The failure rate for laboratory exercise protocols is fairly high compared to EIB in the field. This has prompted the evaluation of mannitol and EVH as potential surrogates.13 Exercise-induced bronchoprovocation is an important marker as it is common in individuals with active asthma. Additional research is needed to determine if other tests using indirect stimuli are an economical and better asthma management tool than exercise.5
The use of bronchial provocation testing is important to identifying asthma in individuals with what appears to be normal lung function during the initial spirometry test who will benefit from a therapeutic intervention such as inhaled corticosteroids. It is important to establish a correct diagnosis and exclude those who do not have asthma even when symptoms may suggest asthma. Diseases such as COPD and allergic rhinitis may also include hyperresponsiveness.
Asthma is a complex disease that may require more than one BPT method, direct and indirect, to confirm or exclude the diagnosis of the disease. Approximately 30% of individuals with mild EIB are not positive to mannitol or methacholine.10 As the research continues to clarify the sensitivity and specificity of each method, our understanding of the most appropriate method to select in specific populations will increase. Method comparison in multiple populations, levels of baseline lung function, and severity of asthma are required to improve our understanding. The body of scientific research in this area will continue to expand with the addition of mannitol as another approved agent.
The challenge is to carefully investigate each method and its relationship to an initial physician diagnosis of asthma, a previous diagnosis, or the length of a current diagnosis and benefits of a therapeutic intervention on AHR. Understanding the mechanisms of increased airway reactivity will likely continue to challenge the scientific community for many years.
Susan Blonshine, RRT, RPFT, AE-C, FAARC, is president and CEO of TechEd, a respiratory care consulting service in Mason, Mich. For further information, contact [email protected]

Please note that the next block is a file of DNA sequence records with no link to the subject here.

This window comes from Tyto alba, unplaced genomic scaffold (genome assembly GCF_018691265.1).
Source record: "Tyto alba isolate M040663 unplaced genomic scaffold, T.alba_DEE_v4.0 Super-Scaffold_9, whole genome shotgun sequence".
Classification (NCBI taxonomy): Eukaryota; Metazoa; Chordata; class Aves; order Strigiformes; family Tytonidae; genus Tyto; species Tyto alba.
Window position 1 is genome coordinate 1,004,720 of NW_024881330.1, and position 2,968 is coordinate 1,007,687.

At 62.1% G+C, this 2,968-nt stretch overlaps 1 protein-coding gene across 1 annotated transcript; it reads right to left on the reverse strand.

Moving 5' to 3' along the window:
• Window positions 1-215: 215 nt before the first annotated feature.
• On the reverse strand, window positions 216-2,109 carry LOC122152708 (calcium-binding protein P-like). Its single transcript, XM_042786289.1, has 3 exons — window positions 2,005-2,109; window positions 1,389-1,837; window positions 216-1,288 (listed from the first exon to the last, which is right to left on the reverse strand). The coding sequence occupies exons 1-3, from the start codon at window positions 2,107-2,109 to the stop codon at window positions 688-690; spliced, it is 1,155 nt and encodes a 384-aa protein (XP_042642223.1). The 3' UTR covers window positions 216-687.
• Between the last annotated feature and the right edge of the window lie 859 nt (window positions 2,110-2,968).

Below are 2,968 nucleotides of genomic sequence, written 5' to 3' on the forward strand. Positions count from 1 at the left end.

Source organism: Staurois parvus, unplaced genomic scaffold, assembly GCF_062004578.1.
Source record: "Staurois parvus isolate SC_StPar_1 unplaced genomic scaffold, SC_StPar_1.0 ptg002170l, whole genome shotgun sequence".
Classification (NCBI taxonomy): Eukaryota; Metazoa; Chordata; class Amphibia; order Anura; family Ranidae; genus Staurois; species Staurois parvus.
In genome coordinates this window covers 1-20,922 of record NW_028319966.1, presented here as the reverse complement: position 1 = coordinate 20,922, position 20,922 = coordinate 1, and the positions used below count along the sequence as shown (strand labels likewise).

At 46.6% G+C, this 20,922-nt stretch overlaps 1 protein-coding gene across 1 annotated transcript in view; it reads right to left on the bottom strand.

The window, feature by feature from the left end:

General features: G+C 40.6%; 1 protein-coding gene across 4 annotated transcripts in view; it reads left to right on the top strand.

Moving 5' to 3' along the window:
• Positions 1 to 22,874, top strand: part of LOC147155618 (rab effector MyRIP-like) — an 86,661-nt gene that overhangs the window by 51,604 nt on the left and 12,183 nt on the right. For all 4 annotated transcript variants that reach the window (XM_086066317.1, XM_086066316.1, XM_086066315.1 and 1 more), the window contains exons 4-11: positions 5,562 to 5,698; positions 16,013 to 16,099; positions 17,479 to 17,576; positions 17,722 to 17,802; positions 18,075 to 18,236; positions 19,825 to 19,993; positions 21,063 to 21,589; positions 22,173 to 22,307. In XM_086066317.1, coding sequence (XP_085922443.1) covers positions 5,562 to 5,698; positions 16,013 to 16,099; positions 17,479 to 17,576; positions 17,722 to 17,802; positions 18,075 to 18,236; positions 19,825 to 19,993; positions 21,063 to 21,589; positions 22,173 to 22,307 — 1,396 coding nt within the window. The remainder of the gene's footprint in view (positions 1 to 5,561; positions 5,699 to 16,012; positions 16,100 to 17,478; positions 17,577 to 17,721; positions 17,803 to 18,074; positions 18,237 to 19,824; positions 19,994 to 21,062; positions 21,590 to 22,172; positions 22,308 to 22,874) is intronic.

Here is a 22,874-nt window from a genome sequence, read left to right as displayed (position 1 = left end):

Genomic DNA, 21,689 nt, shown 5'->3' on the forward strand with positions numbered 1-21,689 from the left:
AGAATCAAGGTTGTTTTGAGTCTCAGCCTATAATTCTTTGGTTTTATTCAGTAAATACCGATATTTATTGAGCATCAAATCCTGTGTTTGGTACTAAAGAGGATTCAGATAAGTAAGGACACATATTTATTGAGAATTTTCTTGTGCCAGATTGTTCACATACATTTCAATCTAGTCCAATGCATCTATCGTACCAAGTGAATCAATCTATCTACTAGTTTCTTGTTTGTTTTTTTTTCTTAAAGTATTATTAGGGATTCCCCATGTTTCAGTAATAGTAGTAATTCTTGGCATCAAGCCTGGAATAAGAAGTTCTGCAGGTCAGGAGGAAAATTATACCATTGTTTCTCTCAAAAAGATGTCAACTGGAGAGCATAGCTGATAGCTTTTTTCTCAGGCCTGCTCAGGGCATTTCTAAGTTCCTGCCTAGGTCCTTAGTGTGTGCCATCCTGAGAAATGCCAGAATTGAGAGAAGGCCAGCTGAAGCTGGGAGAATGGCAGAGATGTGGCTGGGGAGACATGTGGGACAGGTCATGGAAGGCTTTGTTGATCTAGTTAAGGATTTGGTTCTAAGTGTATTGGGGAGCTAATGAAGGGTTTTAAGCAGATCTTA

- Taylor DR, Bateman ED, Boulet LP, et al. A new perspective on concepts of asthma severity and control. Eur Respir J. 2008;32:545–54.
- Busse WW. The relationship of airway hyperresponsiveness and airway inflammation. Airway hyperresponsiveness in asthma: its measurement and clinical significance. Chest. 2010;138(2 Suppl):4S–10S.
- Crimi E, Spanevello A, Neri M, Ind PW, Rossi GA, Brusasco V. Dissociation between airway inflammation and airway hyperresponsiveness in allergic asthma. Am J Respir Crit Care Med. 1998;157:4–9.
- Cockcroft D, Davis B. Direct and indirect challenges in the clinical assessment of asthma. Ann Allergy Asthma Immunol. 2009;103:363-72, 400.
- Brannan JD. Bronchial hyperresponsiveness in the assessment of asthma control. Airway hyperresponsiveness in asthma: its measurement and clinical significance. Chest. 2010;138(2 Suppl):11S–17S.
- Cockcroft DW. Direct challenge tests. Airway hyperresponsiveness in asthma: its measurement and clinical significance. Chest. 2010;138(2 Suppl):18S–24S.
- Crapo RO, Casaburi R, Coates AL, et al. Guidelines for methacholine and exercise challenge testing-1999. This official statement of the American Thoracic Society was adopted by the ATS Board of Directors, July 1999. Am J Respir Crit Care Med. 2000;161:309-329.
- Cockcroft DW, Killian DN, Mellon JJA, Hargreave FE. Bronchial reactivity to inhaled histamine: a method and clinical survey. Clin Allerg. 1977;7:235-43.
- Chai H, Farr RS, Froehlich LA, et al. Standardization of bronchial inhalation challenge procedures. J Allergy Clin Immunol. 1975;56:323–7.
- Anderson SD. Indirect challenge tests. Airway hyyperresponsiveness in asthma: its measurement and clinical significance. Chest. 2010;138(2 Suppl):25S–30S.
- Anderson SD, Charlton B, Weiler JM, et al. Comparison of mannitol and methacholine to predict exercise-induced bronchoconstriction and a clinical diagnosis of asthma. Respir Res. 2009;10:4.
- Brannan JD, Anderson SD, Perry CP, et al. The safety and efficacy of inhaled dry powder mannitol as a bronchial provocation test for airway hyperresponsiveness: a phase 3 comparison study with hypertonic (4.5%) saline. Respir Res. 2005;6:144.
- Rundell KW, Anderson SD, Spiering BA, Judelson DA. Field exercise vs. laboratory eucapnic voluntary hyperventilation to identify airway hyperresponsiveness in elite cold weather athletes. Chest. 2004;125:909–15.